25. Egyptian pyramids developed from smaller, simpler platform structures called mastabas. Mastabas became more ambitious and over time, turned into pyramids.

26. The Chrysler Building remains the world’s tallest brick building. It was paid for by Walter Chrysler out of his own pocket, so that it could be a family heirloom. The building now belongs to the Abu Dhabi Investment Council.

27. Your body gets more nutritional benefit from eating cooked carrots than raw carrots.

28. In New Zealand, Graeme Cairns has created a toothbrush fence where used toothbrushes can live out their retirement in the fresh air. To add your old toothbrushes to the fence, you can post them to the bucket that hangs on it: The Toothbrush Bucket, 294 Limeworks Loop Road, Te Pahu, RD5, Hamilton, New Zealand.

29. There hasn’t been a great bustard bred in the U.K. since 1832. They mainly feed on vegetables but will also eat insects and small animals such as frogs.

30. It’s not wise to clear a blocked drain wearing your favorite coat.

31. Spartak was a Soviet-era sports society. Many modern sports clubs in Russia and Eastern Europe still use the word Spartak in their club name.


1. They still sell Chumbys?

2. If it landed on Earth, the International Space Station would comfortably fill our street.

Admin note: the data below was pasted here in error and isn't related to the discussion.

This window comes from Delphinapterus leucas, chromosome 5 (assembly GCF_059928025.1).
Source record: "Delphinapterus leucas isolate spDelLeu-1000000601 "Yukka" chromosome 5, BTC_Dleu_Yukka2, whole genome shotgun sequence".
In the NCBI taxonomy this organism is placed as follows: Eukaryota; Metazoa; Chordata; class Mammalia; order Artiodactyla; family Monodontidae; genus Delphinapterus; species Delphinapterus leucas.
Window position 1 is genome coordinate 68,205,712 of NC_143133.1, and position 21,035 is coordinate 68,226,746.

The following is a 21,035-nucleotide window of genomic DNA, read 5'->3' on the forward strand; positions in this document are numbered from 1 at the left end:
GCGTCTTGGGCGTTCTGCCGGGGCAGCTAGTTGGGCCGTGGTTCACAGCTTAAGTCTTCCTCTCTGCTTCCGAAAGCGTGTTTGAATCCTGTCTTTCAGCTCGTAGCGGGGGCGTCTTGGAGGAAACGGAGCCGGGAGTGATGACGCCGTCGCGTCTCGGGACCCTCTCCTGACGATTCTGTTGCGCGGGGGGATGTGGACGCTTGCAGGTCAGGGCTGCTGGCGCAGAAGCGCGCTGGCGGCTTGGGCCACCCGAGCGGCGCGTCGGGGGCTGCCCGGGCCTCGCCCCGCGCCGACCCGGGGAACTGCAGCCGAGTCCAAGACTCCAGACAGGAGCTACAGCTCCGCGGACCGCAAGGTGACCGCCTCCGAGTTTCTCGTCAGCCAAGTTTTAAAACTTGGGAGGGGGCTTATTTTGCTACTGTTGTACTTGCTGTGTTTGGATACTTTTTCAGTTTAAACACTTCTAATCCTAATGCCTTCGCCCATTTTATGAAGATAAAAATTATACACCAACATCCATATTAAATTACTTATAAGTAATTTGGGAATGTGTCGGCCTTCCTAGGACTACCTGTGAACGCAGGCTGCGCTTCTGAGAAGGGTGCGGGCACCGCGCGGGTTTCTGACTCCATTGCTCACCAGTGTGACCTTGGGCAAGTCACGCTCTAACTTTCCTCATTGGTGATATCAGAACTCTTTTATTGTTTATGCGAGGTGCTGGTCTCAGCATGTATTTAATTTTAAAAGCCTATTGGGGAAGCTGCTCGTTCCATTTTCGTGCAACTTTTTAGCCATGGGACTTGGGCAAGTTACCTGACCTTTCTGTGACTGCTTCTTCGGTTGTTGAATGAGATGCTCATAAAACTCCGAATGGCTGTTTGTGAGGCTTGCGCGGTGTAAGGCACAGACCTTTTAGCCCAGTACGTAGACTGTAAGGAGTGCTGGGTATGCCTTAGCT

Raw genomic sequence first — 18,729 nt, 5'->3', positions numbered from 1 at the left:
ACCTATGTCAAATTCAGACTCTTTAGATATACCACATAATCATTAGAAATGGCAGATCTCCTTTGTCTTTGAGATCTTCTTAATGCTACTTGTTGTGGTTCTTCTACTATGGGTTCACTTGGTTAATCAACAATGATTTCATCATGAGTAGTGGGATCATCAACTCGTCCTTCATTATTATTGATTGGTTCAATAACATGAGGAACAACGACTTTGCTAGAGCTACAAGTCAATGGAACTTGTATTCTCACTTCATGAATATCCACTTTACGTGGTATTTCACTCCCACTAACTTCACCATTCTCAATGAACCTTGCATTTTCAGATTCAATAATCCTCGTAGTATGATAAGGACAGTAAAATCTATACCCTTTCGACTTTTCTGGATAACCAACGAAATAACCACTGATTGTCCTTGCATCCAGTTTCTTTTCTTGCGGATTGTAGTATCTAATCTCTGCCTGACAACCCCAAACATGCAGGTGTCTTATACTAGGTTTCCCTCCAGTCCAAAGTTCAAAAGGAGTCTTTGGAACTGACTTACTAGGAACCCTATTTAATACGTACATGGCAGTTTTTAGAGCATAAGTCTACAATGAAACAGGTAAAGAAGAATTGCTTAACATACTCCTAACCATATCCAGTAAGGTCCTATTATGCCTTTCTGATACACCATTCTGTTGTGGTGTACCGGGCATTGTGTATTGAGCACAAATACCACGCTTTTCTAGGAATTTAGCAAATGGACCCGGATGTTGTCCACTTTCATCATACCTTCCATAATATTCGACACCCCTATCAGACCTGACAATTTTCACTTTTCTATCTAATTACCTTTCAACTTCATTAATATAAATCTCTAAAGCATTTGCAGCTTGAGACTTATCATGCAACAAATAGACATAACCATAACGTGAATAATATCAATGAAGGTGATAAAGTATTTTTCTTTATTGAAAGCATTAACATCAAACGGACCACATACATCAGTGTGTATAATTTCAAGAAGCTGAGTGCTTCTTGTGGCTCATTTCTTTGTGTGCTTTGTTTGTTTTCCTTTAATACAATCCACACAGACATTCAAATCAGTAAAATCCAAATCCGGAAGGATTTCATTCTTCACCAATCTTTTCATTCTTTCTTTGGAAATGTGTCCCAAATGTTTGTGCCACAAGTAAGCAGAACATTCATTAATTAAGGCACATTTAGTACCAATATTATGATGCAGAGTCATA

3. I should never have Freecycled that spare electric heater that I thought we no longer needed. We need it now.

4. I can buy an electric heater for as little as £28.

5. Clive Sinclair has developed yet another one-person vehicle, the X1 bicycle.

6. When your son asks “What is electricity?” it’s wise to stop and think for a moment—or consult an encyclopedia—before launching into an answer that may grind to an unfortunate and, for the questioner, unsatisfying halt.

7. People with body odor should not work in retail.

8. Brian Eno has a beautiful, fabulous, huge studio/office/workshop/living space where he does creative things with his time. I aspire to have something similar when I’m his age.

9. The name of the country just south of Narnia is pronounced Ark-en-land, not Arch-en-land, as I have been pronouncing it since I was a child.

10. Narnian history encompassed just over two-and-a-half thousand Narnian years, but only 49 Earth years.

11. “Jussulent” means “full of broth or soup”—“What’s that delicious smell? It’s coming from that jussulent bowl on the table.”